Having just been to Mission Chinese Food (MCF) the week earlier, I had a hankering for some seriously spicy food. When I’m in the ‘I’m not playin” mood when it comes to spicy, I always hit the appropriately named restaurant “Spices” located in the Inner Richmond. Or in my case, Spices II, because it’s a block closer and the menu is actually a bit different.
Tonight, I wanted to so a side by side (almost) comparison of the Sichuan wings I had at MCF, and the (basically) same dish at Spices II. Of course, we ordered more than just that, which reminded that me that Spices II was worth a mention here on D&D for anyone who can stand the heat and stay in the kitchen.
This is the spicy chicken wings. Whereas MCF does their chicken wing style, the chicken here is cut up in small pieces, which is a more traditional preparation. It’s not really fair to compare really. MCF doesn’t proclaim to be authentic Chinese, so much as seriously inspired by Chinese cuisine and utilizing outstanding ingredients. Now, I can’t attest to the quality of the chicken at Spices II (you can imagine they might not be free range), but the spicy chicken wings are quite good. Although lacking a bit of salt, I found the chicken to be deliciously hot. The diced peppers (another difference to Mission Chinese Food, which left them whole) brings the heat of the dish up a few notches, as specks of chili pepper seeds are everywhere and it’d take an hour to de-seed your chicken. We also ended up getting the mapo tofu, which we also ordered at MCF. Whereas MCF goes heavy on the cumin, Spices II goes heavy on the chili oil. As you can see, we did takeout. But note the ring of chili oil rimming the container. That’s heart attack stuff there, folks.We ordered basically a pan fried chow mein equivalent for the kids. Meh. They use those really fat noodles for their chow mein, and I much prefer the thin noodles. But what did I expect? They call themselves Spices, not Chow Mein Kings. Can’t think a neutral dish is going to overwhelm me.And yet somehow we ordered another noodle dish. I think we had some confusion here, trying to order the spicy Mandarin noodle and ended up with this. Definitely not spicy. So word to the wise, take a pass on the noodle dishes, unless they are of the spicy genre.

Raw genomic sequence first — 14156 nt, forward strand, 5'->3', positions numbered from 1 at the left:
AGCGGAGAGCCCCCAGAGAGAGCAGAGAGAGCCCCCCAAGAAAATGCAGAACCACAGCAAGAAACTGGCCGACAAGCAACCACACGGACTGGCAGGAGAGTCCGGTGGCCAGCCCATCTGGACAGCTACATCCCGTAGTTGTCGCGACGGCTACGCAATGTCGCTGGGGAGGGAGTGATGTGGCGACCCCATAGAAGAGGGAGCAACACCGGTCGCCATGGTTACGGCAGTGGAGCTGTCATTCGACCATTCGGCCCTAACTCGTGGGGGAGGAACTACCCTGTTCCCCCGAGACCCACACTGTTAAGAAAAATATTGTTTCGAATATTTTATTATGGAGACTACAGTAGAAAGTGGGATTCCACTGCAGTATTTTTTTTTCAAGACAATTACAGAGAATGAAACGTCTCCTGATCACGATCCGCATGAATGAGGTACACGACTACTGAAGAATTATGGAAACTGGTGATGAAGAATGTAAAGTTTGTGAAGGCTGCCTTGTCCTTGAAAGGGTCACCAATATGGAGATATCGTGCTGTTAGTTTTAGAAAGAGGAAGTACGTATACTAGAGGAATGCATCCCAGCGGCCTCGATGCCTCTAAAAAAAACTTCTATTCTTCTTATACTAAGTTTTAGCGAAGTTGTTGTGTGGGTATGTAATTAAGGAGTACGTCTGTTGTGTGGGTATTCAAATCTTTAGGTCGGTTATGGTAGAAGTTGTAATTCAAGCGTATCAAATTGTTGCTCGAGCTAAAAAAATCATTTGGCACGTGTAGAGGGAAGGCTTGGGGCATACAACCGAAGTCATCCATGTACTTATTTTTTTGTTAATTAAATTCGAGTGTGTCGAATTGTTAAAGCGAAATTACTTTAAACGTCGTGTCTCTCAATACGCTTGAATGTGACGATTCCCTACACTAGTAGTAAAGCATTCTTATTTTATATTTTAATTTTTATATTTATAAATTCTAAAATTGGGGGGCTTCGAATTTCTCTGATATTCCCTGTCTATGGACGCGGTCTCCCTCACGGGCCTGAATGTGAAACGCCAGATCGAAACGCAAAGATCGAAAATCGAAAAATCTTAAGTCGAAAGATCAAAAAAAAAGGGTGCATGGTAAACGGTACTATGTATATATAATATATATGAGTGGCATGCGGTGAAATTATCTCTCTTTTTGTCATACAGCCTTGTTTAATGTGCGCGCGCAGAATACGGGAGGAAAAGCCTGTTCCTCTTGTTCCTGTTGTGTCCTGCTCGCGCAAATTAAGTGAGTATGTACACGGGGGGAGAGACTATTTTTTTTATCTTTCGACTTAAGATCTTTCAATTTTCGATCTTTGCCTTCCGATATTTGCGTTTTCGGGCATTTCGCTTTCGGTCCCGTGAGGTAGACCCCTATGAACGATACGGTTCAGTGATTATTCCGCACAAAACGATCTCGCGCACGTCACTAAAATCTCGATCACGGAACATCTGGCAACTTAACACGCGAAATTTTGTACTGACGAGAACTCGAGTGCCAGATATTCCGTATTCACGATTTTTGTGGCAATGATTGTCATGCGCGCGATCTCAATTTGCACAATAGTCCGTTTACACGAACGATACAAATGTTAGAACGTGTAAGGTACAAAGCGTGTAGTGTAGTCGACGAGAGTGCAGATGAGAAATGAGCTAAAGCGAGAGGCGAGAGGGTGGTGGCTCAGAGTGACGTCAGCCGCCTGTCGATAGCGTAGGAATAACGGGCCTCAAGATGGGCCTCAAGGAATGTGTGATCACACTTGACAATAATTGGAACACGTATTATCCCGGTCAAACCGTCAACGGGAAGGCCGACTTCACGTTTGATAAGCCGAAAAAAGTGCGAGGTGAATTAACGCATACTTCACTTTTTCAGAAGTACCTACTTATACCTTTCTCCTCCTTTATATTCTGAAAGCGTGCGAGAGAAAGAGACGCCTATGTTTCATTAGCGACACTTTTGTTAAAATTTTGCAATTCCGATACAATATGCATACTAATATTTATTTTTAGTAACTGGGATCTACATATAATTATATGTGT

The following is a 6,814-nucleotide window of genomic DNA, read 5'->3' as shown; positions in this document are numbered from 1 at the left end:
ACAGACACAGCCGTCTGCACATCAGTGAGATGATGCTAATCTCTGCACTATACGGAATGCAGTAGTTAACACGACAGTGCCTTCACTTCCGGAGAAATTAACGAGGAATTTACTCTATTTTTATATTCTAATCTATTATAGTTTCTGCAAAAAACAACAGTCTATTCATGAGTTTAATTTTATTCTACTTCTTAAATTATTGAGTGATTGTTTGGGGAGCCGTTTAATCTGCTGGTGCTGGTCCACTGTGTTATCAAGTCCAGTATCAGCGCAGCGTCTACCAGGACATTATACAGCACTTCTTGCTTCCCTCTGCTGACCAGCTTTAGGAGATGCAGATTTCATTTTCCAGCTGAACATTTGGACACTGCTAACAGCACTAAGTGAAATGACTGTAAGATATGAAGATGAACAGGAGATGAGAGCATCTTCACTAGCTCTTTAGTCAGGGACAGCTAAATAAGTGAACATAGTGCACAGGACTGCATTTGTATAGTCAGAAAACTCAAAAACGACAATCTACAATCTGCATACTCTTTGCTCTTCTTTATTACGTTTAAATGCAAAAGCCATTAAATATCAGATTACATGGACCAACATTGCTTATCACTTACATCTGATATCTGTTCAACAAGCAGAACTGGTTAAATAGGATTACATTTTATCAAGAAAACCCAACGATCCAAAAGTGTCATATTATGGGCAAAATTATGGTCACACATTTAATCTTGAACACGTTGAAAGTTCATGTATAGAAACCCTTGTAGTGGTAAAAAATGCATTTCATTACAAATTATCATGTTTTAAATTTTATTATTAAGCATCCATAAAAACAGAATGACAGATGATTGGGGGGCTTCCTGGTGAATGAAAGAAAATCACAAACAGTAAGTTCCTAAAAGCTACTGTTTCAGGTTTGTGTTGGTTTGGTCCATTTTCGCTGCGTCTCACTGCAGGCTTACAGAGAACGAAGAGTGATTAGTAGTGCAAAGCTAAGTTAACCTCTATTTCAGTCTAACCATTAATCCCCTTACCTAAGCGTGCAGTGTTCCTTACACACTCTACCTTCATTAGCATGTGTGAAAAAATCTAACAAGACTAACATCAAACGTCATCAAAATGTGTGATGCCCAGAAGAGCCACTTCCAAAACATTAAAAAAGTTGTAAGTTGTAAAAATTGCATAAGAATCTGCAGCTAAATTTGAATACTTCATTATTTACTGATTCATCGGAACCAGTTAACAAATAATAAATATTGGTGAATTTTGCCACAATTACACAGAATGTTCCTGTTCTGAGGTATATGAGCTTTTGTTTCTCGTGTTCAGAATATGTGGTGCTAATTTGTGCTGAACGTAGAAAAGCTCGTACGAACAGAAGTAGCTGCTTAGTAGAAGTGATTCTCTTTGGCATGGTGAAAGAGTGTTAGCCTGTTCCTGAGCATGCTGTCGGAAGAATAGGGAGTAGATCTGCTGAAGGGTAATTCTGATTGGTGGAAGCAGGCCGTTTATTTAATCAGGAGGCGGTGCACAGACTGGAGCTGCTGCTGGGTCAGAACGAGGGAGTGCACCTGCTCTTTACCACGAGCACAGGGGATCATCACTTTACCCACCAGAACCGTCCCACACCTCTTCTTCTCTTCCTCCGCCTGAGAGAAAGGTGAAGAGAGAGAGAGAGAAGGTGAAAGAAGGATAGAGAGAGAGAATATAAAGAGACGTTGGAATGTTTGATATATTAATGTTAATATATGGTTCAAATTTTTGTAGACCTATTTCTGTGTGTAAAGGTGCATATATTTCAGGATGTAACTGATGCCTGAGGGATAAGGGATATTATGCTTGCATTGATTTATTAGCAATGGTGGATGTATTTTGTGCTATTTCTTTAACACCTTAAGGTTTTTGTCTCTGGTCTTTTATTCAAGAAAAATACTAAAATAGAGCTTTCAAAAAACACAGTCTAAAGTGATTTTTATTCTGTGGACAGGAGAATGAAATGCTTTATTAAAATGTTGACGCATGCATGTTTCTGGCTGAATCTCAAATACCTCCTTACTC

The gist about Spices II (and Spices I for that matter) is that there are some great finds on the menu, but you have to weed through some just ok dishes to get there. If you’re able, it’s worth going for the spicy hot pot, where you can cook your own food in a broth filled to the brim with simmering red chili peppers.